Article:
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Superior digital video processing in a thin 1" wide frame!

The elegant REGZA 32RV530U features 1080p Full HD resolution in the new two-tone "surface tension" design cabinet with a beautiful high-gloss black bezel. This impressive TV features enhanced DynaLight dynamic backlight control, providing significant improvement in black levels for deep images. Offering a slim SoundStrip speaker system for full, rich sound, four HDMI inputs for full digital connectivity and a new High-Res PC input for big screen gaming, this gorgeous 32" HDTV from Toshiba will be the perfect addition to your bedroom or office.

DynaLight Back-Light Control utilizes advanced image processing to monitor the brightness of each video frame, and adjust the backlight intensity accordingly. This precision creates seamless transitions with deep blacks for increased detail and depth analysis.

PixelPure 4G takes advantage of both the internal 14-bit video processor and the 8-bit display panel to reach 4,096 levels of gradation, producing a smooth and natural picture.

CineSpeed LCD panels have the 8ms or faster response speed necessary for cleaner high-action home theater images. A wide viewing angle ensures that you'll have the best seat in the house.

Gaming Mode enhances the gaming experience by providing quick response times for fast-moving video games.

Hi Res PC Compatible Input: connect to a PC to take full advantage of the large Hi Def image.


  • 32" CineSpeed LCD display
  • Dynamic backlight control: DynaLight
  • Panel bit rate: 8-bit
  • Aspect ratio: 16:9 widescreen
  • Resolution: 1920 x 1080p
  • NTSC/ATSC/QAM tuner
  • Digital video processor: PixelPure 14-Bit
  • Video scan rate: 60 Hz
  • TheaterWide Modes
  • Color Temperature Control
  • ColorMaster Color Control
  • Native Mode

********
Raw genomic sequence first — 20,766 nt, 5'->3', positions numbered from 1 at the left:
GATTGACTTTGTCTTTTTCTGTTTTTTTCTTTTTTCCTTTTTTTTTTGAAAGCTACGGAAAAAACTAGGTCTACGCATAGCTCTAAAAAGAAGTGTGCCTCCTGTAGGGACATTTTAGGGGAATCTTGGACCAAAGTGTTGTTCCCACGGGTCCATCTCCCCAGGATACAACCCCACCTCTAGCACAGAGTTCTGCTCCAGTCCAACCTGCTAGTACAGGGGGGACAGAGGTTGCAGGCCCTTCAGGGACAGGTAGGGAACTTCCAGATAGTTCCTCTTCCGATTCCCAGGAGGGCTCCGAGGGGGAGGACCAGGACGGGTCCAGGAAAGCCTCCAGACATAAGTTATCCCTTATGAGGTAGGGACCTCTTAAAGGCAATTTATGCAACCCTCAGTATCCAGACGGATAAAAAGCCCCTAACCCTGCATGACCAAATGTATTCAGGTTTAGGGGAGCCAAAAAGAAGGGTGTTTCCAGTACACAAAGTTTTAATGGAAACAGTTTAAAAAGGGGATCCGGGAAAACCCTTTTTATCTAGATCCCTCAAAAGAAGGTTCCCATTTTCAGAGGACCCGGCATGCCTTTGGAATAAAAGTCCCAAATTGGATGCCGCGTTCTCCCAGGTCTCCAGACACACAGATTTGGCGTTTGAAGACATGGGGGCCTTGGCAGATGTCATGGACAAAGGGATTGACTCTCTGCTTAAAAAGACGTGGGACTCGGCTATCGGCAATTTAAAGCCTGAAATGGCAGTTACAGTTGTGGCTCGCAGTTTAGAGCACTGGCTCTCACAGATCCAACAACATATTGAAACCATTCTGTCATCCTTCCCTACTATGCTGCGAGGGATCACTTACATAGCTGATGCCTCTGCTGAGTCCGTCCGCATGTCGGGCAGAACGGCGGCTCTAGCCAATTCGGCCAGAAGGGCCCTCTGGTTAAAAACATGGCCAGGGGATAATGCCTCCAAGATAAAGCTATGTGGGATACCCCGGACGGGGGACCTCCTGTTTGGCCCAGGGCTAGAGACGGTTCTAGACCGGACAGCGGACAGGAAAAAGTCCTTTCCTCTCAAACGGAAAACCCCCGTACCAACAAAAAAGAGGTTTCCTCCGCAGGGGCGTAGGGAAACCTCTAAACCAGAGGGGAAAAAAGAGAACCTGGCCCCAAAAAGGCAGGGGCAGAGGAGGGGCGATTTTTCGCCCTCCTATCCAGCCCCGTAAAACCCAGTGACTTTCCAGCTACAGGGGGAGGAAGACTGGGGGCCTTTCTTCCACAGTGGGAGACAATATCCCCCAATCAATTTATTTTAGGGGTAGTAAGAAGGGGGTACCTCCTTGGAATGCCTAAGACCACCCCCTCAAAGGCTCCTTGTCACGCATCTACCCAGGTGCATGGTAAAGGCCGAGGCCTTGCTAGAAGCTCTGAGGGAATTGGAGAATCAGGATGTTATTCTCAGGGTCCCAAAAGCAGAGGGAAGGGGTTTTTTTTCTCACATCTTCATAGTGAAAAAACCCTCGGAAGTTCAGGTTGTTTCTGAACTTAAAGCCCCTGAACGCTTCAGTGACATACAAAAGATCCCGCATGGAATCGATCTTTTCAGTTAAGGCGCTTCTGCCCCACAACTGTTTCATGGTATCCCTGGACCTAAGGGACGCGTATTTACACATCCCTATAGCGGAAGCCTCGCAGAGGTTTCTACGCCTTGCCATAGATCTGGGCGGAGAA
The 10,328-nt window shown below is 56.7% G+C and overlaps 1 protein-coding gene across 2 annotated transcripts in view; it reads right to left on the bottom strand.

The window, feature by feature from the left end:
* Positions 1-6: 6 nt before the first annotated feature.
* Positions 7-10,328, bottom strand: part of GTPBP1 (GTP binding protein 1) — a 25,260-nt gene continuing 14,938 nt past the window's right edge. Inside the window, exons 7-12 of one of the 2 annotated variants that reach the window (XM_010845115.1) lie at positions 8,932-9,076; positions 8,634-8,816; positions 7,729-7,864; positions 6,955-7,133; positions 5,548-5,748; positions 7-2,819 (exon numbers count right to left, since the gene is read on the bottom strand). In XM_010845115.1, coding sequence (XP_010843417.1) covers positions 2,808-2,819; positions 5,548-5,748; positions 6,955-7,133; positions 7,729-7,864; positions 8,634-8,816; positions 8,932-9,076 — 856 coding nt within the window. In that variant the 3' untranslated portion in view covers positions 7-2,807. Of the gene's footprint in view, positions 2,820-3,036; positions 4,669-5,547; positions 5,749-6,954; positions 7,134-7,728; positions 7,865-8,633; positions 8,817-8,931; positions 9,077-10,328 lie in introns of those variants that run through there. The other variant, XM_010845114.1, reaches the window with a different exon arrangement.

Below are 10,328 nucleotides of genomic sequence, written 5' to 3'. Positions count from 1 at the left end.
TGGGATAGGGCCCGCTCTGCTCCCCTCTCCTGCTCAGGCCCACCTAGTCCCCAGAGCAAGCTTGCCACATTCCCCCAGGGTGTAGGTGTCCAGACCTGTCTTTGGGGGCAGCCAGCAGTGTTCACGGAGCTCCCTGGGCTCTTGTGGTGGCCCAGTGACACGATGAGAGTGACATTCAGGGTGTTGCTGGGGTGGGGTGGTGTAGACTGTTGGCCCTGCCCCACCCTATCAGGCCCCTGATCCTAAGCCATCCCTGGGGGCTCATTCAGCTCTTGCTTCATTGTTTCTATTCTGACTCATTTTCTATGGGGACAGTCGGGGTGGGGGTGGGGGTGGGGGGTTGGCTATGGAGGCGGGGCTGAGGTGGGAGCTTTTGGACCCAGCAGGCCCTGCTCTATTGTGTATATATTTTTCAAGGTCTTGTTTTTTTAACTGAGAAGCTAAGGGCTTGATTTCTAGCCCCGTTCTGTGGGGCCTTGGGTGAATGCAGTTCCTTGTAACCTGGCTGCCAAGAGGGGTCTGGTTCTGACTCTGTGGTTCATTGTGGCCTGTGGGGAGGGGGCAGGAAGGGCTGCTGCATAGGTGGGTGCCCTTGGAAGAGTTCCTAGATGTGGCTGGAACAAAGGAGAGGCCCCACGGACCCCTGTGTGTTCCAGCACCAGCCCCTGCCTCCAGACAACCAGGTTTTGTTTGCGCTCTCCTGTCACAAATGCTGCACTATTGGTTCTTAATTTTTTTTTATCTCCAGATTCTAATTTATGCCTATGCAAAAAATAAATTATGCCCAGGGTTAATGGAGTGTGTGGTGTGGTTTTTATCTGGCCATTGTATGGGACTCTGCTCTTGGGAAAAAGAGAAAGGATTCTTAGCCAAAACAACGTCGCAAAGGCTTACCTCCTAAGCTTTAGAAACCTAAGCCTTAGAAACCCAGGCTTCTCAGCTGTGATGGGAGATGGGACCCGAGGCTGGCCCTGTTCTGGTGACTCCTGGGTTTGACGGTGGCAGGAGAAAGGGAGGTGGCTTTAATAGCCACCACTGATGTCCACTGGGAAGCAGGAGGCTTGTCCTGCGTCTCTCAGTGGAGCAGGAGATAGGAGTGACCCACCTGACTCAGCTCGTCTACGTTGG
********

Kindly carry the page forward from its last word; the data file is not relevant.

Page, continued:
• Speaker system: SoundStrip
  • Volume limiter: StableSound
  • Sound enhancement: SVB
  • Auto Aspect Control
  • Sleep Timer
  • Gaming Mode
  • Input Labeling
  • Mute
  • Picture Freeze


  • Four HDMI in
  • Two ColorStream Component Video in
  • S-Video in
  • Two A/V in
  • High Res PC in (S-XGA, 15 pin, D-sub)
  • Fixed Analog Audio out
  • Dolby Digital Optical out
  • IR Pass-Through

    Includes 4-item Universal Remote and user manual

    Dimensions with table stand: 22.8"H x 10.3"D x 31.4"W
    Dimensions without stand: 21"H x 3.5"D x 31.4"W
    Weight: 30.8 lbs

    Warranty: 12 months parts, 12 months labor

    NOTE: EVINE Live does not refund original shipping charges or reimburse the cost to return items.

  • LCD    

    Q. What different types of HDTVs are available and how do they compare to one another?
    A. Rear Projection DLP, and Flat Panel LCD, Plasma and LED have their pros and cons.

    Rear Projection (DLP)

  • Good to excellent picture quality
  • Sizes from 40" to 73"
  • Generally less expensive than flat panel TVs
  • Bigger, heavier, bulkier than LCD and plasma models
  • Flat Panel LCD

  • Excellent picture quality
  • Available in small screen sizes (under 32")
  • Can double as computer monitor
  • Thin, lightweight
  • Generally less expensive than plasma
  • Relatively narrow viewing angle
  • Pixel response can be slow, causing blurred motion, particularly when using the screen for video gaming or other high-demand activities